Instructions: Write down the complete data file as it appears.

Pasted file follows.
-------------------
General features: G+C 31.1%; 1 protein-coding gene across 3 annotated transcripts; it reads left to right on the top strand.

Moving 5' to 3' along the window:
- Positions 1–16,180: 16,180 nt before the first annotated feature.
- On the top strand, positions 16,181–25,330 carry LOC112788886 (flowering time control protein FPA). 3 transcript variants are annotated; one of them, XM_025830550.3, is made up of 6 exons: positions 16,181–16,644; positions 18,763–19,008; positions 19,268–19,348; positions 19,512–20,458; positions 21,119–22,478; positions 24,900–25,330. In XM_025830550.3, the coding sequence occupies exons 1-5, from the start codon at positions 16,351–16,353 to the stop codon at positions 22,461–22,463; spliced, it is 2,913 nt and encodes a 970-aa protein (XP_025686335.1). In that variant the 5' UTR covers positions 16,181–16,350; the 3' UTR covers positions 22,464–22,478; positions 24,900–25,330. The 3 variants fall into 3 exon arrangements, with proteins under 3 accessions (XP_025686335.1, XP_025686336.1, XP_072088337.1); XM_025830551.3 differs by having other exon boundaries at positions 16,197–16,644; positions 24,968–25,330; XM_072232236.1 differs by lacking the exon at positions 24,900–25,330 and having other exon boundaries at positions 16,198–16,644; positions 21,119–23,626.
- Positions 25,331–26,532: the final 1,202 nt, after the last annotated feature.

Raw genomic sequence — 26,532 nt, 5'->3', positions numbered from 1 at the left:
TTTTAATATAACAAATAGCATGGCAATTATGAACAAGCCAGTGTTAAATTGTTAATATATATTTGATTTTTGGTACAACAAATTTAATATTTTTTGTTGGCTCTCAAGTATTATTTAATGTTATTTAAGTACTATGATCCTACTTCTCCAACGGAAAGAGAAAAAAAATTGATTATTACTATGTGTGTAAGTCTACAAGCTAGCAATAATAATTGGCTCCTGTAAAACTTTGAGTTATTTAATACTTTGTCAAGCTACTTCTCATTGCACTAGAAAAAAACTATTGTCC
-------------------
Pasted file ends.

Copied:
General features: G+C 31.1%; 1 protein-coding gene across 3 annotated transcripts; it reads left to right on the top strand.

Moving 5' to 3' along the window:
- Positions 1–16,180: 16,180 nt before the first annotated feature.
- On the top strand, positions 16,181–25,330 carry LOC112788886 (flowering time control protein FPA). 3 transcript variants are annotated; one of them, XM_025830550.3, is made up of 6 exons: positions 16,181–16,644; positions 18,763–19,008; positions 19,268–19,348; positions 19,512–20,458; positions 21,119–22,478; positions 24,900–25,330. In XM_025830550.3, the coding sequence occupies exons 1-5, from the start codon at positions 16,351–16,353 to the stop codon at positions 22,461–22,463; spliced, it is 2,913 nt and encodes a 970-aa protein (XP_025686335.1). In that variant the 5' UTR covers positions 16,181–16,350; the 3' UTR covers positions 22,464–22,478; positions 24,900–25,330. The 3 variants fall into 3 exon arrangements, with proteins under 3 accessions (XP_025686335.1, XP_025686336.1, XP_072088337.1); XM_025830551.3 differs by having other exon boundaries at positions 16,197–16,644; positions 24,968–25,330; XM_072232236.1 differs by lacking the exon at positions 24,900–25,330 and having other exon boundaries at positions 16,198–16,644; positions 21,119–23,626.
- Positions 25,331–26,532: the final 1,202 nt, after the last annotated feature.

Raw genomic sequence — 26,532 nt, 5'->3', positions numbered from 1 at the left:
TTTTAATATAACAAATAGCATGGCAATTATGAACAAGCCAGTGTTAAATTGTTAATATATATTTGATTTTTGGTACAACAAATTTAATATTTTTTGTTGGCTCTCAAGTATTATTTAATGTTATTTAAGTACTATGATCCTACTTCTCCAACGGAAAGAGAAAAAAAATTGATTATTACTATGTGTGTAAGTCTACAAGCTAGCAATAATAATTGGCTCCTGTAAAACTTTGAGTTATTTAATACTTTGTCAAGCTACTTCTCATTGCACTAGAAAAAAACTATTGTCC